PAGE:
Life is tough and even tougher when answers escape us in the darkness of our circumstances and understanding. But, in a surprising twist of biblical reasoning, our limitations provide the means to cope with life’s trials and tribulations. Few truths of Scripture are more difficult to accept than our complete dependence on God for knowledge and truth, yet few are more important. Given the infinite excellence of God’s perfections and who we are in relationship to Him, humble acceptance of our limited perspective and knowledge is not only necessary and appropriate, it supplies the ground for a soul-soothing response to profound suffering and evil.
Faith in the face of great problems does not ultimately come from specific answers to every difficult question (though God has provided many specific answers in Scripture). If it did, we would need the infinite knowledge of God for a proper faith in every circumstance. Our perspective is often earthly and short-sighted, while we lack the comprehensive and eternal perspective from which to properly view all things. Our peace, however, comes not from knowing every solution for every problem and mystery, but from trust in the goodness and excellence of the One who does. In the perfect character of God lies our comfort and rest. Here, as elsewhere, we are strong when we are weak (2 Corinthians 12:10).
One of the more moving testimonies of our need to trust in God’s sovereign rule over our life comes from the experience of Corrie ten Boom. The narrator of the virtual tour of the Corrie ten Boom Museum tells the story of how Corrie, in her ministry after the war, would carry with her a piece of blue cloth to illustrate how Christians should view life’s difficulties . A survivor of the Ravensbruck concentration camp, Corrie knew difficulties. One side of the cloth displayed a delicate and beautiful embroidered image, while the backside revealed a chaotic jumble of different colored threads of no distinct pattern. In her talks with people she would hold up and show the backside of the cloth, giving the impression that she had held up the wrong side of the embroidery. She would then ask, “Does God always grant us what we ask for in prayer?” After a brief pause, answering, “Not always. Sometimes He says no. That is because God knows what we do not know. God knows all. Look at this piece of embroidery, the wrong side is chaos. But look at the beautiful picture on the other side, the right side.” Corrie would then turn the cloth over to reveal a skillfully embroidered crown, “symbolizing our crown of eternal life.” It was a beautiful image, made with threads of many different colors and overlaid with pearls. She would then quote the following poem:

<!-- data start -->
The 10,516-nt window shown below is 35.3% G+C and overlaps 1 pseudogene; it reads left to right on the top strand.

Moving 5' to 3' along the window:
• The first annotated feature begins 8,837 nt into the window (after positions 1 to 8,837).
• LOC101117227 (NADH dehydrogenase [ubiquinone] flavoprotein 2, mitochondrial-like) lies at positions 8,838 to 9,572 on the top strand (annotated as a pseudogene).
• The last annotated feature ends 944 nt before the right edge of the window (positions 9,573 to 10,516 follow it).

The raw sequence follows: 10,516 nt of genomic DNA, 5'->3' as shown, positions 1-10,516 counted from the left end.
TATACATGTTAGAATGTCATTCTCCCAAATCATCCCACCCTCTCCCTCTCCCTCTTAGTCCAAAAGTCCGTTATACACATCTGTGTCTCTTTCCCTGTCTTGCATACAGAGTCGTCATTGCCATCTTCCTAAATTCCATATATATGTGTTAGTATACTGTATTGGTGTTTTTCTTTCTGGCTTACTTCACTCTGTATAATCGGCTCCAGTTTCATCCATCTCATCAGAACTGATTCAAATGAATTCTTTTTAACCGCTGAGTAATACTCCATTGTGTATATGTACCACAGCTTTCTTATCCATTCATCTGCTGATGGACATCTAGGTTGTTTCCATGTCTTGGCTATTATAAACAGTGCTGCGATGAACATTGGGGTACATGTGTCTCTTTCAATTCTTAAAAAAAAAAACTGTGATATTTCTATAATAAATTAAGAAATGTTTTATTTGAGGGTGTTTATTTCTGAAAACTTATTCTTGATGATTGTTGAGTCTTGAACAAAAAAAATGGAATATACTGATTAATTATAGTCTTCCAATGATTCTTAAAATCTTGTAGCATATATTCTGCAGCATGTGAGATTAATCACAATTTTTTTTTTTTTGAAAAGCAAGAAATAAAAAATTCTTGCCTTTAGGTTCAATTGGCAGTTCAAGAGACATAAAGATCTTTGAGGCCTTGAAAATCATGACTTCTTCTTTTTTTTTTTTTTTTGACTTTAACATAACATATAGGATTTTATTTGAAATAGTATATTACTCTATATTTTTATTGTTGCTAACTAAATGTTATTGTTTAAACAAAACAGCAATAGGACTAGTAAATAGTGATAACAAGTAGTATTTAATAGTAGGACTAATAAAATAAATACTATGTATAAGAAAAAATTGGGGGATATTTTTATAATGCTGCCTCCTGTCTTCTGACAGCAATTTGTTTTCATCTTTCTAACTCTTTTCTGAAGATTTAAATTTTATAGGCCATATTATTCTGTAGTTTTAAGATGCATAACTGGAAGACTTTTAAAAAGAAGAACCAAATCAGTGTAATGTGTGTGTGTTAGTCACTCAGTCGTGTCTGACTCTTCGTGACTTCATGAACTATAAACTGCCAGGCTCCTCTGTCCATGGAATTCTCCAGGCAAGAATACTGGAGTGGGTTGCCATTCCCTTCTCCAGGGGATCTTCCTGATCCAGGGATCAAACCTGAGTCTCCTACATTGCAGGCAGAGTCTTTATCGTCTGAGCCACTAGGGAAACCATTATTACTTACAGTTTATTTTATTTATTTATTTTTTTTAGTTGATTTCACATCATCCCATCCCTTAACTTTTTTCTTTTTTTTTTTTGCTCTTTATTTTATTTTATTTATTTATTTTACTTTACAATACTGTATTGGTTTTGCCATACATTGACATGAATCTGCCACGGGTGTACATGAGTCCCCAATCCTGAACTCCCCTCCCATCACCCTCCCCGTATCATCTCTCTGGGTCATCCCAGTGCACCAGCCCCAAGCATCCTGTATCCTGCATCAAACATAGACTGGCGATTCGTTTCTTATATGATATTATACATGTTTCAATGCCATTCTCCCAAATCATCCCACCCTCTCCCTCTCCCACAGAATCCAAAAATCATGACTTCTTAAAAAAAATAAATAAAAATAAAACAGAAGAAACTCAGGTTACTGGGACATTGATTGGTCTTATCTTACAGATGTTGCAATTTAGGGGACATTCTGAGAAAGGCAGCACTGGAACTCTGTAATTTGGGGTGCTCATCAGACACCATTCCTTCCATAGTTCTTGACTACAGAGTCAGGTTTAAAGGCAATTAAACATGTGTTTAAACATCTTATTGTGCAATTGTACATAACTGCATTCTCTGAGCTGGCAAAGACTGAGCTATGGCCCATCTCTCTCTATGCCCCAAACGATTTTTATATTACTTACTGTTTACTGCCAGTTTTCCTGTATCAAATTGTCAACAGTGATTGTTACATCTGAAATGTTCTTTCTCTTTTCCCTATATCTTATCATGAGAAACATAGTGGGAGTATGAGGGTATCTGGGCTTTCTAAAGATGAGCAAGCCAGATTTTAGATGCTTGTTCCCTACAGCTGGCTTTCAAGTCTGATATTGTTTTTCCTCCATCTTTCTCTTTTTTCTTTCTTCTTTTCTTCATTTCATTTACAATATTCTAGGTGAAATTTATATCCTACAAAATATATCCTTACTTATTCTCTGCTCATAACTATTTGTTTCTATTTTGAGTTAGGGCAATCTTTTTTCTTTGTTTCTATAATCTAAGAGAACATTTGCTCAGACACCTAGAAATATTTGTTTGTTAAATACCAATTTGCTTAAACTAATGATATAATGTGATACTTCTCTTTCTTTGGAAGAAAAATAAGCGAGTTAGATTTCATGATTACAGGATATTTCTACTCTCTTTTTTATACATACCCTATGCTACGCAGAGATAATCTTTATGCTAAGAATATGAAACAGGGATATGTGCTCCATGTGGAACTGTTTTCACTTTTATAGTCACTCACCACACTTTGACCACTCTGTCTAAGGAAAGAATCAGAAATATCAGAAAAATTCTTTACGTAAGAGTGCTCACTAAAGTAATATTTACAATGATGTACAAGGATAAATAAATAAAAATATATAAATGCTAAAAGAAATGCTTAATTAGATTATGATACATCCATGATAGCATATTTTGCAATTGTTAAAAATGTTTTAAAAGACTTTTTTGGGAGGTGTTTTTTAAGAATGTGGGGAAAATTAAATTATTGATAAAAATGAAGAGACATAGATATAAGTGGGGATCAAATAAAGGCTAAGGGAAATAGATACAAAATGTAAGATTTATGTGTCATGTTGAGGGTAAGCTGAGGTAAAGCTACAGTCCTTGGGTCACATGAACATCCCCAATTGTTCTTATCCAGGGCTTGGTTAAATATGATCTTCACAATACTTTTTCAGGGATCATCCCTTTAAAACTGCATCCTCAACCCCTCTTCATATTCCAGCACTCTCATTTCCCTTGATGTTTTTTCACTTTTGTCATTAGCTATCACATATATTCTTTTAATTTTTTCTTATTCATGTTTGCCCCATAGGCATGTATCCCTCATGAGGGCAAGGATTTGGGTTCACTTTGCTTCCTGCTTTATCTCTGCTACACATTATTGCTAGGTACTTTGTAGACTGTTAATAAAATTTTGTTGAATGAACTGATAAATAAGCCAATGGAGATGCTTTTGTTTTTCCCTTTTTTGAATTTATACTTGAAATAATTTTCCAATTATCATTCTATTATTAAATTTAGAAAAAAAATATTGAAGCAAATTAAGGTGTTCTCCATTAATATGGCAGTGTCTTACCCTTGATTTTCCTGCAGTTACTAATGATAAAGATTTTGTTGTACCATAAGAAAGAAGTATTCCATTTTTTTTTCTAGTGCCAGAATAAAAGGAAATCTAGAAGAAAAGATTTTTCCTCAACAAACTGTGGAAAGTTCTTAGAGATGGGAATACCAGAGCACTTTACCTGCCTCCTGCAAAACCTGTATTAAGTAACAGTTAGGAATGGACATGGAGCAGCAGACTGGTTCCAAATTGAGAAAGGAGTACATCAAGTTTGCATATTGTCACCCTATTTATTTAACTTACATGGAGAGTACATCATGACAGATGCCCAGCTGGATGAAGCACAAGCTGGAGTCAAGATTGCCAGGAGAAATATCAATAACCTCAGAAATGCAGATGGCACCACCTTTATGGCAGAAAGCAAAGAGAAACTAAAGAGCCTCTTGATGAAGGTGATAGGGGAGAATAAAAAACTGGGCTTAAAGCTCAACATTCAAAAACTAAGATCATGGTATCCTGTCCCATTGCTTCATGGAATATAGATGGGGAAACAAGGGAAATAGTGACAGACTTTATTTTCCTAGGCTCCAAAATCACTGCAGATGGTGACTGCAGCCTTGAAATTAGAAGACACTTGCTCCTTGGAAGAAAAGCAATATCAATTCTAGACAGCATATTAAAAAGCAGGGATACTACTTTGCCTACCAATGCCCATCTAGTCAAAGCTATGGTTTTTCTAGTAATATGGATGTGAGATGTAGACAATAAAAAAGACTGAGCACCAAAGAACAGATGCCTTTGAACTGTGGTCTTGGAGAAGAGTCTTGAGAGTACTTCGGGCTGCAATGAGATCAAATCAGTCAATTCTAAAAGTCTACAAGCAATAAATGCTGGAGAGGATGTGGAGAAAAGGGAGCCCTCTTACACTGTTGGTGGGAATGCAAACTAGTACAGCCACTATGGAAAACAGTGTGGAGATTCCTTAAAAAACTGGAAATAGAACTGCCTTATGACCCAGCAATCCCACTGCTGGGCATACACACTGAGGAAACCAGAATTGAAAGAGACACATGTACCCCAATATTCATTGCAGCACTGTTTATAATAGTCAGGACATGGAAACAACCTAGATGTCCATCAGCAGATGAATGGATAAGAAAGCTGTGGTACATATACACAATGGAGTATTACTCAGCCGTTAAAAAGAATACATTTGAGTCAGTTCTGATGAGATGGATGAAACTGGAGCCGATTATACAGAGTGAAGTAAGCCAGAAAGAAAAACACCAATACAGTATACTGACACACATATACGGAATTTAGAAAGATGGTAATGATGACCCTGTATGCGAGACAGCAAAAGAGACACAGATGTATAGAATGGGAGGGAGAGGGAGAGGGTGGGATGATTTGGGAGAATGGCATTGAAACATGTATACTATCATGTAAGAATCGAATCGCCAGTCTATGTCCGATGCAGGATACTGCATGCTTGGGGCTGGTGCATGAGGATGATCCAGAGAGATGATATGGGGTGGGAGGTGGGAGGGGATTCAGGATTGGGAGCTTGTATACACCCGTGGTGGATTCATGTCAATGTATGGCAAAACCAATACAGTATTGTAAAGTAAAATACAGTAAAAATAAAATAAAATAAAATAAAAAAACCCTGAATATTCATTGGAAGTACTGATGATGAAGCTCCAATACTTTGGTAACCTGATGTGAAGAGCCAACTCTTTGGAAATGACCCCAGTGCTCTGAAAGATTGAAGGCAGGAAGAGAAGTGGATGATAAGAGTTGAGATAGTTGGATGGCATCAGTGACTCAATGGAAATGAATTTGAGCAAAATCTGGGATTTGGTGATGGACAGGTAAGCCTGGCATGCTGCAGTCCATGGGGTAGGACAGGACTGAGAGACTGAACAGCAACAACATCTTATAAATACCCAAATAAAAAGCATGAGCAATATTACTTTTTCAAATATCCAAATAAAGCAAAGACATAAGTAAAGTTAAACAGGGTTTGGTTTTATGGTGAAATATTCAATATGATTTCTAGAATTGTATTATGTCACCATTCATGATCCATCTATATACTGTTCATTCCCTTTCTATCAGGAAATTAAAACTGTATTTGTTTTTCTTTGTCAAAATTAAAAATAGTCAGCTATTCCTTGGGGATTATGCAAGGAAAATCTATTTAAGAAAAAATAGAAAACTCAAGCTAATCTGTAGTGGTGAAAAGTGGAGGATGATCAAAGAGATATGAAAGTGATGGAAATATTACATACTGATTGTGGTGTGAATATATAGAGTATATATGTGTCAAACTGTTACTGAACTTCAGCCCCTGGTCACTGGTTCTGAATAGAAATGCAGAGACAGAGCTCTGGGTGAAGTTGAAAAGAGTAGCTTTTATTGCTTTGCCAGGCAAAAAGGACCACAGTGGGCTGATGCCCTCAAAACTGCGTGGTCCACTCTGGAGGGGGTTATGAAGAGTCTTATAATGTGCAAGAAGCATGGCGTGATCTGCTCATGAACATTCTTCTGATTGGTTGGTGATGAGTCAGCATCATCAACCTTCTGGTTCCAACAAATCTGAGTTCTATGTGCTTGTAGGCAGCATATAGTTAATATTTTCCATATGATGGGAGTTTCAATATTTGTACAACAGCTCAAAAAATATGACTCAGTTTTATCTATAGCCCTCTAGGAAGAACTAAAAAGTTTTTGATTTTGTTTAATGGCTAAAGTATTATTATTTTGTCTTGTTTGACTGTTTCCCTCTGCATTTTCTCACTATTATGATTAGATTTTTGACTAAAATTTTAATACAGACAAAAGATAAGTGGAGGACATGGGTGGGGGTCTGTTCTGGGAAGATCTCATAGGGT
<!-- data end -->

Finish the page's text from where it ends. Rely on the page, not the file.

My life is but a weaving, between my God and me,
I do not choose the colors, He worketh steadily,
Oft times He weaveth sorrow, and I in foolish pride,
Forget He sees the upper, and I the underside.
Not till the loom is silent, and shuttles cease to fly,
Will God unroll the canvas and explain the reason why.
The dark threads are as needful in the Weaver’s skillful hand,
As the threads of gold and silver in the pattern He has planned. 
Our past, present and future circumstances lie in God’s hands. With the Apostle Paul and our fellow saints in the present age, we can say with hope and assurance, “I consider that the sufferings of this present time are not worth comparing with the glory that is to be revealed to us” (Romans 8:18). All sorrow and suffering must be seen in light of the brevity of life and endless eternity, the excellence of Christ and the extent to which He went to remedy evil, God’s perfect wisdom in ordering our life and the world, and our profoundly limited human perspective. In God we trust as we look forward to the day when we will see our skillful Weaver face to face, when the “upper side” of His flawless purpose and plan is unfolded before us. Until then, God’s grace is sufficient, for we are strong when His “power is perfected” in our weakness (2 Corinthians 12:9, 10).
 The entire tour can be found at http://www.tenboom.com/en/. The particular account of the embroidered cloth told here is located in section #18 of the tour diagram.
 From Corrie ten Boom, Tramp for the Lord (Fort Washington, PA; Old Tappan, NJ: Christian Literature Crusade and Fleming H. Revell Company, 1974), 12. Credit is gratefully acknowledged to Grant Colfax Tullar for “My Life Is Like a Weaving.”
© 2015 Craig Biehl, Adapted from Craig Biehl, God the Reason: How Infinite Excellence Gives Unbreakable Faith, Carpenter’s Son Publishing, 2015.
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